Upgrade from “females” to “ladies”

So it seems that Crossfit HQ has finally moved on from calling women “females”! That’s great news!

Unfortunately, they still just can’t rally themselves to call women “women” and are using a non-ironic “ladies” instead. Baby steps, I guess.

On Lifting and Getting Big

I’m very tired of hearing this conversation between women:

Non-lifter: I’m interested in lifting weights, but I don’t want to get bulky

Lifter: Oh don’t worry, you won’t! Women can’t get bulky!

Andrea Ager is one who comes to mind as somebody who, in interviews, loves promising women that they won’t bulk up. Girl, I mean this as a complement, but you are jacked! I don’t know that you’re really the best spokeswoman for Team Women Can’t Get Big, you know?

Fit, Feminist, and (Almost) Fifty recently shared this article on their facebook page and it got me a bit riled. The part that was like, “you’re not actually bigger! It’s all in your head, you silly, silly woman!” was just insulting but the part about less than 1% of women being able to get big is just wrong.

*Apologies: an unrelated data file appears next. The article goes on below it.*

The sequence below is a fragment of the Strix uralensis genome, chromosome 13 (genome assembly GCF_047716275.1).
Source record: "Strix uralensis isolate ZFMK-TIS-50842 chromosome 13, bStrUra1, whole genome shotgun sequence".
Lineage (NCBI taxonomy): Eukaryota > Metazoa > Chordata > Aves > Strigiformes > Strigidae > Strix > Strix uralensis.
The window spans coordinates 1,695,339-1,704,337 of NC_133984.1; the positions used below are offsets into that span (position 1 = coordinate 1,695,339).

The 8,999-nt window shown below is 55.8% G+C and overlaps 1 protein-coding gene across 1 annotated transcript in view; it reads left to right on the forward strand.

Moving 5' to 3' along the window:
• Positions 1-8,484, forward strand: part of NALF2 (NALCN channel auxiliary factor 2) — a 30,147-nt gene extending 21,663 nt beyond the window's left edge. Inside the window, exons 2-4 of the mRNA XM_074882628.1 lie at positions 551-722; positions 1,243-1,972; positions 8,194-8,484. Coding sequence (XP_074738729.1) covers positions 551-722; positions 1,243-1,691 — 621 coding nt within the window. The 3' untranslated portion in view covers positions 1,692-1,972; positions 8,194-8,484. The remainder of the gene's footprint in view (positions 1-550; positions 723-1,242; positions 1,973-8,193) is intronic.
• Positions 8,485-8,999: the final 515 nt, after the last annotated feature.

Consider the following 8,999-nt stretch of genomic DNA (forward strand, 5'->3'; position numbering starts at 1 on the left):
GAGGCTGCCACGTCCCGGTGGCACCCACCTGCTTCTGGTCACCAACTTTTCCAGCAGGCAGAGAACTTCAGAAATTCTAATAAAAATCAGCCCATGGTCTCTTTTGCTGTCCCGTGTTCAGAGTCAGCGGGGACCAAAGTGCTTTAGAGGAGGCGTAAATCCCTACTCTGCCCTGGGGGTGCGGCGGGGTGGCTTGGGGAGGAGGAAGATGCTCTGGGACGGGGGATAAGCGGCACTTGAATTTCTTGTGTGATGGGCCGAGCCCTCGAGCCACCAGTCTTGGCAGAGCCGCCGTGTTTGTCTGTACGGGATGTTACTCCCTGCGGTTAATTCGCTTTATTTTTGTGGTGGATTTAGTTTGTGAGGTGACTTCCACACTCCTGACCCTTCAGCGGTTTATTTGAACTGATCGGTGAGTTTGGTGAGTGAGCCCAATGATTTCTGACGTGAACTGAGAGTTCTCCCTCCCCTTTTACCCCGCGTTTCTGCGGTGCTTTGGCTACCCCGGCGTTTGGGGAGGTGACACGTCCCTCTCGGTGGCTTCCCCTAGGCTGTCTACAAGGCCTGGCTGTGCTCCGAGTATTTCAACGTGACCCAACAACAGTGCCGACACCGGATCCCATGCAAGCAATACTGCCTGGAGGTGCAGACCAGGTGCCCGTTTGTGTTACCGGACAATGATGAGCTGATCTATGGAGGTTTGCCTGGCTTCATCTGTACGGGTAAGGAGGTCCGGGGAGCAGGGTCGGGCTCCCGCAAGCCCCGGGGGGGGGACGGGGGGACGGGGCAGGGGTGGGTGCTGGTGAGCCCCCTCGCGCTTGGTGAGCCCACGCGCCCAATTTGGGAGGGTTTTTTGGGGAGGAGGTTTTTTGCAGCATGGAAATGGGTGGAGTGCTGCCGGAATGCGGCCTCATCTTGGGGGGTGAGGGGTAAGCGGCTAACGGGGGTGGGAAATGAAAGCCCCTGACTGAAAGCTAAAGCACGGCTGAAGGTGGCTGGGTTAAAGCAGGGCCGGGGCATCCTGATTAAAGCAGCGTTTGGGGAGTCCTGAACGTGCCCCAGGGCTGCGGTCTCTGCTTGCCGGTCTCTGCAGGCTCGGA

There are some women who get smaller when they start Crossfit, but those are mostly bigger women who begin to lose some fat. Smaller and average-sized women get bigger. Like, all of them. Why are we trying to deny this? It’s happening to all of us! Somebody will post a facebook status update about how annoying it is to look for jeans that will fit their newly huge quads and bum and 50 people will like it. Very small women start buying large or extra-large shirts to stretch over their lats. I had to go up an underwear size! Like, leave a comment if you think I’m wrong here, but anecdotally I’m certainly right.

I have a photo of myself flexing while wearing a strapless dress and my traps are so big that my little sister just does not believe it isn’t photoshopped. Because I’m huge!

My point in all of this is not to say that when a nervous new lifter mentions their fear of becoming bulky that we should take their weights away and point them back to the elliptical. Rather, let’s get down to the real issue of why we’re afraid of getting bigger anyway. And why we’ve all accepted that to be feminine and to be pretty means being small and fragile.

Look, I think that most women, by the time they get big, are more interesting in their next PR than in having stick legs. So maybe let’s keep telling our friends that they won’t bulk up so that we can get them hooked on lifting before they know what hit them! Or maybe let’s just be like “you will, but you won’t care.”